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** Jo's Cervical Cancer Trust **

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21 September 2013

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cervical cancer facts/facts on cervical cancer/cervical cancer
information/information on cervical cancer


We aim to provide up-to-date, easy to read and accurate information about
cervical cancer and cervical abnormalities.



We provide support to women affected by cervical cancer and cervical
abnormalities through our services.


We create opportunities for people to get in touch with each other and join
with us in raising awareness of cervical cancer.

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how is hpv transmitted

Human papillomavirus - Wikipedia, the free encyclopedia


** Human papillomavirus **

From Wikipedia, the free encyclopedia
Jump to: navigation, search
"HPV" redirects here. For other uses, see HPV (disambiguation).
The Papillomavirus article covers the general biological features of human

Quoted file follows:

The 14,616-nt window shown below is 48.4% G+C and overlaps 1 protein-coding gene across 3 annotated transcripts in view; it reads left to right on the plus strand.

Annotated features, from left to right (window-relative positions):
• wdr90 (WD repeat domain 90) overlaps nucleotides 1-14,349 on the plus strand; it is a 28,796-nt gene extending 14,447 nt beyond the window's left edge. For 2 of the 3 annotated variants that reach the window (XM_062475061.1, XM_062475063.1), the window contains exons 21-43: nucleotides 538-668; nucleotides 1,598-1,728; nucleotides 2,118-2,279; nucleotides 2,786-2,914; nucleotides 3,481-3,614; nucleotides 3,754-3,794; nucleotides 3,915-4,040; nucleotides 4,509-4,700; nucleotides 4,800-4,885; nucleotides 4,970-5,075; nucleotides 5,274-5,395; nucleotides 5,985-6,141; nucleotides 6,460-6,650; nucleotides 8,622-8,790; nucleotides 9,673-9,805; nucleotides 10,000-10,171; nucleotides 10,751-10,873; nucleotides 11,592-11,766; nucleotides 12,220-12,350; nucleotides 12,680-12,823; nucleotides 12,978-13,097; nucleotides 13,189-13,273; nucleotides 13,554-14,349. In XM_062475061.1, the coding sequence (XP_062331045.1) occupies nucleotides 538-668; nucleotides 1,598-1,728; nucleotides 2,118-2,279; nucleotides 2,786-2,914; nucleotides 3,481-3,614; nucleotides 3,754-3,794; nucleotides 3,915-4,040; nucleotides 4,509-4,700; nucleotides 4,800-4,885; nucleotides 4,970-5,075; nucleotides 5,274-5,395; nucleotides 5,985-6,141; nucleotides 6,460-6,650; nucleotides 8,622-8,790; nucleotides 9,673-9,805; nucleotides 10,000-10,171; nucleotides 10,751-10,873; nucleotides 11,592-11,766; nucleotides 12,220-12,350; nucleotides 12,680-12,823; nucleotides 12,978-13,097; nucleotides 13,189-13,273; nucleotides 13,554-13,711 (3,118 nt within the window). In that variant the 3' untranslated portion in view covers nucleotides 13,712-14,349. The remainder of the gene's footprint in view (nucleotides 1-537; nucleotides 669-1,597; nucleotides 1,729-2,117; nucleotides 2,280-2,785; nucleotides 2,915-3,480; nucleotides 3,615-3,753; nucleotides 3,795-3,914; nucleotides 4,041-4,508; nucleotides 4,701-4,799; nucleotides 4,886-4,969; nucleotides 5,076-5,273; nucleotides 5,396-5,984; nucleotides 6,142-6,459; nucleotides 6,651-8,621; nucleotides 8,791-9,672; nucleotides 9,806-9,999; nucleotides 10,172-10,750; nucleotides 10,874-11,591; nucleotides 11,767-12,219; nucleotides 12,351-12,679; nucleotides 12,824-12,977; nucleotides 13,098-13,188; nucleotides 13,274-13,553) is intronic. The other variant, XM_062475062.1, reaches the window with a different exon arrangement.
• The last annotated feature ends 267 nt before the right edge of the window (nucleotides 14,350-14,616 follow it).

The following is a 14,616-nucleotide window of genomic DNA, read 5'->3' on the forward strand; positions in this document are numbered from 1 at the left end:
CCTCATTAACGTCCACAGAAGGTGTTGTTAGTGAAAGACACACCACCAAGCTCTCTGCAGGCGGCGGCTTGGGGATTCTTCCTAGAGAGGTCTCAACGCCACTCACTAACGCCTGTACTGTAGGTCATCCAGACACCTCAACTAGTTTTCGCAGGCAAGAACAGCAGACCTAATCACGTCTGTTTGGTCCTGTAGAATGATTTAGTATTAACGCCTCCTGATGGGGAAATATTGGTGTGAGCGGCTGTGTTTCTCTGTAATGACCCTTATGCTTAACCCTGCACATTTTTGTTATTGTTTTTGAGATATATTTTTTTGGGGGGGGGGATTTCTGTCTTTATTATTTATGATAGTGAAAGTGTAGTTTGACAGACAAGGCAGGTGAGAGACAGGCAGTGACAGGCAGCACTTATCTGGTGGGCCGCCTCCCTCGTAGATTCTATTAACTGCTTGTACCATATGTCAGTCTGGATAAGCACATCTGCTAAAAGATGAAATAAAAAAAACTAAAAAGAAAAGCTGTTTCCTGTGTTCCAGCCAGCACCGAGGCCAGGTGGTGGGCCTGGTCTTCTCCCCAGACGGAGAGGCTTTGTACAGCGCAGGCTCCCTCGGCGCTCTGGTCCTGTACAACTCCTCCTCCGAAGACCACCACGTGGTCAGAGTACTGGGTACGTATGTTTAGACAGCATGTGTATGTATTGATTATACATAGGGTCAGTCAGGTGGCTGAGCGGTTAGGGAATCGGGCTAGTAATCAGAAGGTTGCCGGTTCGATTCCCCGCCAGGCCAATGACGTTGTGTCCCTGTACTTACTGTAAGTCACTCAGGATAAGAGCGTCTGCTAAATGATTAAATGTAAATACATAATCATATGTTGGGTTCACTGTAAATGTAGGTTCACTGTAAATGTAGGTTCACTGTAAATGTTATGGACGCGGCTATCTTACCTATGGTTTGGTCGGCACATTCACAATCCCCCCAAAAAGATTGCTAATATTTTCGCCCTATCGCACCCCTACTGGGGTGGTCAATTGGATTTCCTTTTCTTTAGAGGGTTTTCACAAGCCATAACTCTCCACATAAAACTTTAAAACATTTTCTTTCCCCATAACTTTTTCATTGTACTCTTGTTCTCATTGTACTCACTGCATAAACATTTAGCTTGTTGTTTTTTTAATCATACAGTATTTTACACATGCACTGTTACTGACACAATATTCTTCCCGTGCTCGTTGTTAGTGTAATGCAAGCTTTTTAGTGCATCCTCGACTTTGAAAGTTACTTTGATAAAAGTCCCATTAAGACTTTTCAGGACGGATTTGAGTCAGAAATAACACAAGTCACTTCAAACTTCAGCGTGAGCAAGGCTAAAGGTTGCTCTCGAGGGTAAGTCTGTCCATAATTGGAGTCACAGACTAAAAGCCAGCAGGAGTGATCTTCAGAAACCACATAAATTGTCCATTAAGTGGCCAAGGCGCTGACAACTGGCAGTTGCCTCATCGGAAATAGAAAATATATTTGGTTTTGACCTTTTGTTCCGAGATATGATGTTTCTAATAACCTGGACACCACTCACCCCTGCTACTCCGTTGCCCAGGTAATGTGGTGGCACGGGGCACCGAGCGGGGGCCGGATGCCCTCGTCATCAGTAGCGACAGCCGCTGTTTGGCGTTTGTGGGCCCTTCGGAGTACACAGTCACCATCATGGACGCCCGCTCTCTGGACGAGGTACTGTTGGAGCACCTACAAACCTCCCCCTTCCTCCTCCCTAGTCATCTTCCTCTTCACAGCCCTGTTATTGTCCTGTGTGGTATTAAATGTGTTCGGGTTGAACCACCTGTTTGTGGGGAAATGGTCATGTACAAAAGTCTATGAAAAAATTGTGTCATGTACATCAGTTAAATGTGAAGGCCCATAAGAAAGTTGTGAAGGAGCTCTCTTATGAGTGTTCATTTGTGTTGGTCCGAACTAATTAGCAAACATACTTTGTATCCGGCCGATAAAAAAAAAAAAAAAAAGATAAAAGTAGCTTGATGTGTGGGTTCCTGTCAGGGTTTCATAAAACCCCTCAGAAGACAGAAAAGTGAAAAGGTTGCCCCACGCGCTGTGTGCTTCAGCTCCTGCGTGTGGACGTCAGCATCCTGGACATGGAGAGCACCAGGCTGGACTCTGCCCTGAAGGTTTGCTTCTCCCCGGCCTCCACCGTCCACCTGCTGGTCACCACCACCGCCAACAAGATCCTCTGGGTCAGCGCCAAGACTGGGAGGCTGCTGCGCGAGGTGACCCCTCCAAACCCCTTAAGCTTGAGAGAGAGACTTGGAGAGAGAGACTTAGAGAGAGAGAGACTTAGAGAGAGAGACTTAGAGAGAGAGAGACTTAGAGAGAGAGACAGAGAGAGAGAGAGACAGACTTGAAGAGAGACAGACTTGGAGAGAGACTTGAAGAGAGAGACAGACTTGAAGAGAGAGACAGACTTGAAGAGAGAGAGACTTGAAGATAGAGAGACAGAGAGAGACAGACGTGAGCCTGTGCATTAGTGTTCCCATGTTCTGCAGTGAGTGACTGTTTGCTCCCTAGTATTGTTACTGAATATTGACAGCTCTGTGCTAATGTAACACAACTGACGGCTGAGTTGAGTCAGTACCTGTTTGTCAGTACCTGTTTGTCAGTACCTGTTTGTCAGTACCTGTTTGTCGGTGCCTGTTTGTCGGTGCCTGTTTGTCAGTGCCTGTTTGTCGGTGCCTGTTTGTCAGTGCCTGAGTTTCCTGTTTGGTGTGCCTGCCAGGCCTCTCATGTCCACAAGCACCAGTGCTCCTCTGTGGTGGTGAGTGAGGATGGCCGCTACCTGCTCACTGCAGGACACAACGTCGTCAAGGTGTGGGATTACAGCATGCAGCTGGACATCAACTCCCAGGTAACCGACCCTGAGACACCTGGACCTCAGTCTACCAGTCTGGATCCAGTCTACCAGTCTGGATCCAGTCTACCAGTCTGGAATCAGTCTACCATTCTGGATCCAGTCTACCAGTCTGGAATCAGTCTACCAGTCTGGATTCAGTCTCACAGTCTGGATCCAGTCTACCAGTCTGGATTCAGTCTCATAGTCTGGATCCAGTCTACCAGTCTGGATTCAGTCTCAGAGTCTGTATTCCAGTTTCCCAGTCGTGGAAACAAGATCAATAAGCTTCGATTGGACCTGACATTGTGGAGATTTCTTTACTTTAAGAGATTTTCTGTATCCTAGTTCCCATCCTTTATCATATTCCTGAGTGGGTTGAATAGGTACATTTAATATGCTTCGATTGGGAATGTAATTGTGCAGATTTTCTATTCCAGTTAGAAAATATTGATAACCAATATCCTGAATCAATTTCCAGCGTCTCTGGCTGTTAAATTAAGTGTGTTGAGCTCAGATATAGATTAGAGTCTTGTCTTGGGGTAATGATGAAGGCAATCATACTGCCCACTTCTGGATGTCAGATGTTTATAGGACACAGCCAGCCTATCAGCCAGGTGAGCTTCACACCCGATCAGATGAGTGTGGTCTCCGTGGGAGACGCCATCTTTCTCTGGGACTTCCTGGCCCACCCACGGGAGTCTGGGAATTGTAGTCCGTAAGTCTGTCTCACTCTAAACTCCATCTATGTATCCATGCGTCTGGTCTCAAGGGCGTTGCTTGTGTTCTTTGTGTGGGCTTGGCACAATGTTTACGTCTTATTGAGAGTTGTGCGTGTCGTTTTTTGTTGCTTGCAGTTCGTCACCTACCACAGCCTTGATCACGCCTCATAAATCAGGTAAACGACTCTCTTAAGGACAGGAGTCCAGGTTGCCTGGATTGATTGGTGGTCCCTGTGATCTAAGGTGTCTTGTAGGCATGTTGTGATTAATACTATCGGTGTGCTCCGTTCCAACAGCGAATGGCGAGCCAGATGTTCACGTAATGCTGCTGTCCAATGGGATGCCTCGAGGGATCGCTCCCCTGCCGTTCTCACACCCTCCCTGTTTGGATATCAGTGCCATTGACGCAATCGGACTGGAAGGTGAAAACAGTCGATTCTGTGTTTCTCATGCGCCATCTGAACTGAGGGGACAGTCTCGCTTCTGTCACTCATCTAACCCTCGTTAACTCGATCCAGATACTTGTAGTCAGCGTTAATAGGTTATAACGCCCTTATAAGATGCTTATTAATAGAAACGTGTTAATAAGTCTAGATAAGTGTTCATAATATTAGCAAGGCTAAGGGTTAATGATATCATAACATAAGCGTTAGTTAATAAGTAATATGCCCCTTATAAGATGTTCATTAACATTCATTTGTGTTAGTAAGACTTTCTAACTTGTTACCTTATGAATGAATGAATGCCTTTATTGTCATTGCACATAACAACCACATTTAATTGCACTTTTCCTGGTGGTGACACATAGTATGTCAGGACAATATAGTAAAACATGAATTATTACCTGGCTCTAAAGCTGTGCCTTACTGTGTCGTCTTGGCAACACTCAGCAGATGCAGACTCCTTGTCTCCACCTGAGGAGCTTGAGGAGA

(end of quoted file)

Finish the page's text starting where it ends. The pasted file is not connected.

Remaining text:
and animal papillomaviruses.

Human papillomavirus
/Classification and external resources/
ICD-10 B97.7
ICD-9 078.1 079.4
DiseasesDB 6032
eMedicine med/1037
MeSH D030361

*Human papillomavirus* (*HPV*) is a virus from the papillomavirus family
that is capable of infecting humans. Like all papillomaviruses, HPVs
establish productive infections only in keratinocytes of the skin or mucous
membranes. While the majority of the known types of HPV cause no symptoms
in most people, some types can cause warts (verrucae), while others
can—in a minority of cases—lead to cancers of the cervix, vulva,
vagina, penis, oropharynx and anus.^[1] Recently, HPV has been linked with
an increased risk of cardiovascular disease.^[2] In addition, HPV 16 and 18
infections are strongly associated with an increased odds ratio of
developing oropharyngeal (throat) cancer.^[3]

More than 30 to 40 types of HPV are typically transmitted through sexual
contact and infect the anogenital region. Some sexually transmitted HPV
types may cause genital warts. Persistent infection with "high-risk" HPV
types—different from the ones that cause skin warts—may progress
to precancerous lesions and invasive cancer.^[4] HPV infection is a cause
of nearly all cases of cervical cancer.^[5] However, most infections with
these types do not cause disease.

Most HPV infections in young females are temporary and have little
long-term significance. Seventy percent of infections are gone in 1 year
and ninety percent in 2 years.^[6] However, when the infection
persists—in 5% to 10% of infected women—there is high risk of
developing precancerous lesions of the cervix, which can progress to
invasive cervical cancer. This process

Source: en.wikipedia.org/wiki/Human_papillomavirus

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